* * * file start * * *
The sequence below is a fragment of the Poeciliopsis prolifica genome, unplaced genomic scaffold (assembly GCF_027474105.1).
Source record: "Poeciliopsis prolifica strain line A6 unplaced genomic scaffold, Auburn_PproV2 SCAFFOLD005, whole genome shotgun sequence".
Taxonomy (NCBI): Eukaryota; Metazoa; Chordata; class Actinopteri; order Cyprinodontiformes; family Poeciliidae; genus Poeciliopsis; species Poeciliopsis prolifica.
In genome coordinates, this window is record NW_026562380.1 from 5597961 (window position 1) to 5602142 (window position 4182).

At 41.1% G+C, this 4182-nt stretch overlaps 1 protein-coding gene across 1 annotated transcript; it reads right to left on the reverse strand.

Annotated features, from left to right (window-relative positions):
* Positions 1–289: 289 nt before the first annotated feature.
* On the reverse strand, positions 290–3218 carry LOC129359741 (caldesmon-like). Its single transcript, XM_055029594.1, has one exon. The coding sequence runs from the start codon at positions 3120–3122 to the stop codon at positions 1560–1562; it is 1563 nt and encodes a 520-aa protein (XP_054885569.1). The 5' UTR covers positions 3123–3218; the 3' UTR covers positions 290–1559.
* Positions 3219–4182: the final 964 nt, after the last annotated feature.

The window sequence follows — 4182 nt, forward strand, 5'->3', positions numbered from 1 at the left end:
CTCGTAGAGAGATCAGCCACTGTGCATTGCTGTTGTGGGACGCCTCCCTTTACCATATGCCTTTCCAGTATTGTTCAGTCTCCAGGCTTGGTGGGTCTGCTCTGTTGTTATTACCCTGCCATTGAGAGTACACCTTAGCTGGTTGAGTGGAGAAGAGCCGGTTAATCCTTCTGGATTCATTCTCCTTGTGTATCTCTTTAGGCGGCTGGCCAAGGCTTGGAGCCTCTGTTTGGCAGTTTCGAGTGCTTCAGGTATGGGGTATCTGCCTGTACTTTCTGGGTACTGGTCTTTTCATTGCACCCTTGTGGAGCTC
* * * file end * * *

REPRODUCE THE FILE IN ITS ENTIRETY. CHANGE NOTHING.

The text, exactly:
The sequence below is a fragment of the Poeciliopsis prolifica genome, unplaced genomic scaffold (assembly GCF_027474105.1).
Source record: "Poeciliopsis prolifica strain line A6 unplaced genomic scaffold, Auburn_PproV2 SCAFFOLD005, whole genome shotgun sequence".
Taxonomy (NCBI): Eukaryota; Metazoa; Chordata; class Actinopteri; order Cyprinodontiformes; family Poeciliidae; genus Poeciliopsis; species Poeciliopsis prolifica.
In genome coordinates, this window is record NW_026562380.1 from 5597961 (window position 1) to 5602142 (window position 4182).

At 41.1% G+C, this 4182-nt stretch overlaps 1 protein-coding gene across 1 annotated transcript; it reads right to left on the reverse strand.

Annotated features, from left to right (window-relative positions):
* Positions 1–289: 289 nt before the first annotated feature.
* On the reverse strand, positions 290–3218 carry LOC129359741 (caldesmon-like). Its single transcript, XM_055029594.1, has one exon. The coding sequence runs from the start codon at positions 3120–3122 to the stop codon at positions 1560–1562; it is 1563 nt and encodes a 520-aa protein (XP_054885569.1). The 5' UTR covers positions 3123–3218; the 3' UTR covers positions 290–1559.
* Positions 3219–4182: the final 964 nt, after the last annotated feature.

The window sequence follows — 4182 nt, forward strand, 5'->3', positions numbered from 1 at the left end:
CTCGTAGAGAGATCAGCCACTGTGCATTGCTGTTGTGGGACGCCTCCCTTTACCATATGCCTTTCCAGTATTGTTCAGTCTCCAGGCTTGGTGGGTCTGCTCTGTTGTTATTACCCTGCCATTGAGAGTACACCTTAGCTGGTTGAGTGGAGAAGAGCCGGTTAATCCTTCTGGATTCATTCTCCTTGTGTATCTCTTTAGGCGGCTGGCCAAGGCTTGGAGCCTCTGTTTGGCAGTTTCGAGTGCTTCAGGTATGGGGTATCTGCCTGTACTTTCTGGGTACTGGTCTTTTCATTGCACCCTTGTGGAGCTC